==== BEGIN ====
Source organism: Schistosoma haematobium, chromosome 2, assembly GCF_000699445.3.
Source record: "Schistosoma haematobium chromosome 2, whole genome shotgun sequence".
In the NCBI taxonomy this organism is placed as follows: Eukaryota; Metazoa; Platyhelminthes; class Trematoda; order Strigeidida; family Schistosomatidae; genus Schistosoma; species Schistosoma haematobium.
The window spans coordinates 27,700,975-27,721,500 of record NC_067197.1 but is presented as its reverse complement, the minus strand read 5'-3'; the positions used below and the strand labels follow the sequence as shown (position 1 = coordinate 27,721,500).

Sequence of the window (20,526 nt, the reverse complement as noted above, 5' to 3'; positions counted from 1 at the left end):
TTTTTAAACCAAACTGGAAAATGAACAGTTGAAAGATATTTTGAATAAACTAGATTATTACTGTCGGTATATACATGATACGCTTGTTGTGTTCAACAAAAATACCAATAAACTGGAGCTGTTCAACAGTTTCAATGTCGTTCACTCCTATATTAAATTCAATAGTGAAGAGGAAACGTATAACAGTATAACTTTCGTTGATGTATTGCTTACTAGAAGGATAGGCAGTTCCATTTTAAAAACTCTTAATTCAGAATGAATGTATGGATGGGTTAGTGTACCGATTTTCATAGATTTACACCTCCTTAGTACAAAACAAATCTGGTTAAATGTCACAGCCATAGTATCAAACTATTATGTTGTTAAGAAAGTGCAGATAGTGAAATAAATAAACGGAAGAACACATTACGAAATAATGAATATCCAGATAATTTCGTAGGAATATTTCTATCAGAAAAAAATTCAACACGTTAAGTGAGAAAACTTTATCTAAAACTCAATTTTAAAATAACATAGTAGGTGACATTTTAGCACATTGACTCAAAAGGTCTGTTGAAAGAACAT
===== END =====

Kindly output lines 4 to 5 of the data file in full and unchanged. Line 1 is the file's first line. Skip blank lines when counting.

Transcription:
The window spans coordinates 27,700,975-27,721,500 of record NC_067197.1 but is presented as its reverse complement, the minus strand read 5'-3'; the positions used below and the strand labels follow the sequence as shown (position 1 = coordinate 27,721,500).

Sequence of the window (20,526 nt, the reverse complement as noted above, 5' to 3'; positions counted from 1 at the left end):